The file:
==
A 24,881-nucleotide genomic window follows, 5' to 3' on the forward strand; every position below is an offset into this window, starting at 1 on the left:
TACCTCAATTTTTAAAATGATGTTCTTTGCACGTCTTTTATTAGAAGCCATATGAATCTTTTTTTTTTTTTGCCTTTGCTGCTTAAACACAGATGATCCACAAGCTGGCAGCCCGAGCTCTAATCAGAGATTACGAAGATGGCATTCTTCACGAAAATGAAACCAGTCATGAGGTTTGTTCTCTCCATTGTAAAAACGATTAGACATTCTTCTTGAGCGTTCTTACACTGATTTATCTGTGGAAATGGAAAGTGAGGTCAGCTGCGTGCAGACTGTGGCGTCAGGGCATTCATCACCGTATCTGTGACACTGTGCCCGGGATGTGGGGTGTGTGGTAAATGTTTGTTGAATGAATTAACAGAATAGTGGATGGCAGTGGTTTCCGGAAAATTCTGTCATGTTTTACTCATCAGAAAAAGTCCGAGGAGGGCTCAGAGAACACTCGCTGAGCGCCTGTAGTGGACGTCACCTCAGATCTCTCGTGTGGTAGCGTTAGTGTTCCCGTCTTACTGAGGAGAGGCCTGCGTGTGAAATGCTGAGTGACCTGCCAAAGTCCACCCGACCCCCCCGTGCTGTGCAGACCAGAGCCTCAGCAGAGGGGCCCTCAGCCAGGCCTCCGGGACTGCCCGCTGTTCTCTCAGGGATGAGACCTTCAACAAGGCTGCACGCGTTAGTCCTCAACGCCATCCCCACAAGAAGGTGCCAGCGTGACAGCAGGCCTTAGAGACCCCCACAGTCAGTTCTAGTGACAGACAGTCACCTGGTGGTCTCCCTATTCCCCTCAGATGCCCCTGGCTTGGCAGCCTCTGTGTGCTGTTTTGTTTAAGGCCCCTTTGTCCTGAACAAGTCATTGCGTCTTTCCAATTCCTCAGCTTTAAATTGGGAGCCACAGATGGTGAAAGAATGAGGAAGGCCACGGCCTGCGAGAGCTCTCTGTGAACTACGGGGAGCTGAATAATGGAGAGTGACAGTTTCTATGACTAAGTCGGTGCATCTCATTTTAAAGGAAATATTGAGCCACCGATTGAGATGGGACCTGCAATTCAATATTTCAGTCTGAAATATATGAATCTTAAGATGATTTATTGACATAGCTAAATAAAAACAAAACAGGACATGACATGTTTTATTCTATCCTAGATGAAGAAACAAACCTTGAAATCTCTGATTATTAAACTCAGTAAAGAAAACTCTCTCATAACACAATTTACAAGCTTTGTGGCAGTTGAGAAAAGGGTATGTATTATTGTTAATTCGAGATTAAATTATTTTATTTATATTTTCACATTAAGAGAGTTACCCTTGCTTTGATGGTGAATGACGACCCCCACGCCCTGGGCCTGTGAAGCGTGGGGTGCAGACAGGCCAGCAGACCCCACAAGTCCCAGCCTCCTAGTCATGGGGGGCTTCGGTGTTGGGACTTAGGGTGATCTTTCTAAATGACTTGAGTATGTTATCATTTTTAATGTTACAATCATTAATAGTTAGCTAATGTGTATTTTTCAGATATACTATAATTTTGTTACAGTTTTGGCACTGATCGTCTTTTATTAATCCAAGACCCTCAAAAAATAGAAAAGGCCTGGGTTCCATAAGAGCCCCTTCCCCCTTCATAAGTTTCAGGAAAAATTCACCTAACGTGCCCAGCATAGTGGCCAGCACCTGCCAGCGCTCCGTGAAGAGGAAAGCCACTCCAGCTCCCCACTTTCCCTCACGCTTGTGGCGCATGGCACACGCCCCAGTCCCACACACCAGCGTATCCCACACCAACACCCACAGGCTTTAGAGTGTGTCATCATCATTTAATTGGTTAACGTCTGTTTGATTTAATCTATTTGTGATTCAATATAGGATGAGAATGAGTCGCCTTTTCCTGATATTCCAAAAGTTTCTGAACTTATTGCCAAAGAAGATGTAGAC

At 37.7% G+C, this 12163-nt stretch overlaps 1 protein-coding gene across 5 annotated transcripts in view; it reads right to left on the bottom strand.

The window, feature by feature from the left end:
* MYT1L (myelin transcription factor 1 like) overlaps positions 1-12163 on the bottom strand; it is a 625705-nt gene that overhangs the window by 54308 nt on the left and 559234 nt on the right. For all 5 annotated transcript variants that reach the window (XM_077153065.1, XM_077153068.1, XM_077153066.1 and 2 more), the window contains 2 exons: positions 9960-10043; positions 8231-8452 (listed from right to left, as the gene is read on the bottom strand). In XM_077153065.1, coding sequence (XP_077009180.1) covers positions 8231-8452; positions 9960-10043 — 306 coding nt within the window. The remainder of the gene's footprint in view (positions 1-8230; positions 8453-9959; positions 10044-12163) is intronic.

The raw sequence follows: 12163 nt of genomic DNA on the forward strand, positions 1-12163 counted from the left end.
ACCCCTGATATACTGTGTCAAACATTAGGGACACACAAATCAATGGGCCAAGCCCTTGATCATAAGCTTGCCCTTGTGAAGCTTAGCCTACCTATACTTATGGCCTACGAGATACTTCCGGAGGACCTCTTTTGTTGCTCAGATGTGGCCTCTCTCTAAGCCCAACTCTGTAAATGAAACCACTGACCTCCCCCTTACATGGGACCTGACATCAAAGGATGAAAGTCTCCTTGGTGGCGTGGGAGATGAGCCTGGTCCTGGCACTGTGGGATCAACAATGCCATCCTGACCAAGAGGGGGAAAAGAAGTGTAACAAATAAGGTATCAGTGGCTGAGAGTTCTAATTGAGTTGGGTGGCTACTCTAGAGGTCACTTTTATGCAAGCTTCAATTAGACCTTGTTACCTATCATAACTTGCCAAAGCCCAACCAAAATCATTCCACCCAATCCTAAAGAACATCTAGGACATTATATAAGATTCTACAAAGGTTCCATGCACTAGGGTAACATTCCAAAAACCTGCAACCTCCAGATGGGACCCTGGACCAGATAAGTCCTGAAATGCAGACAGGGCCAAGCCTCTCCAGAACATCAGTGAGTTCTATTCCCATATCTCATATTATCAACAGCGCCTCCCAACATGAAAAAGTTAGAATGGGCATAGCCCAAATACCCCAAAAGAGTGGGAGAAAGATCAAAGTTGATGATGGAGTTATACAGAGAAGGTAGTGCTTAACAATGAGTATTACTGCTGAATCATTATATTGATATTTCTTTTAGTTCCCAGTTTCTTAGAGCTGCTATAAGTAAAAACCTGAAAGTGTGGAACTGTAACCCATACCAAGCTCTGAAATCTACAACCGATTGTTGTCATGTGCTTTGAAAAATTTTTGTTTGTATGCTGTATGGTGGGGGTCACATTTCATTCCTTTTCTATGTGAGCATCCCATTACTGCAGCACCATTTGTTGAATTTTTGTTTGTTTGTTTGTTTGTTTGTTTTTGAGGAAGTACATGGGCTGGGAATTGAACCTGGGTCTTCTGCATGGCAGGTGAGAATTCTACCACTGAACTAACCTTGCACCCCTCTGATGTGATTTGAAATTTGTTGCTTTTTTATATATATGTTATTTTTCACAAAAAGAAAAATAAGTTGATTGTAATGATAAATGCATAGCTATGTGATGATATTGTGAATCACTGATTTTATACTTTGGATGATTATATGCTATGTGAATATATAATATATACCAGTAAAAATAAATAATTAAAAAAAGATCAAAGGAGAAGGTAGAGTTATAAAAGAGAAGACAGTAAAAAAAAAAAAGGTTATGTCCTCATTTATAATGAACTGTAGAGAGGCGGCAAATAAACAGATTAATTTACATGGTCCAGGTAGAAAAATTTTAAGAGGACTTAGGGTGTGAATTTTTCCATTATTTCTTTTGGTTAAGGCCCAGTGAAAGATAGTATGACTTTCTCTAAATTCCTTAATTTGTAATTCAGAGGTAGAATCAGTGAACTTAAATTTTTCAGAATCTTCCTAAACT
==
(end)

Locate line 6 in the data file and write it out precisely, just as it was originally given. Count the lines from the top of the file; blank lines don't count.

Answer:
The raw sequence follows: 12163 nt of genomic DNA on the forward strand, positions 1-12163 counted from the left end.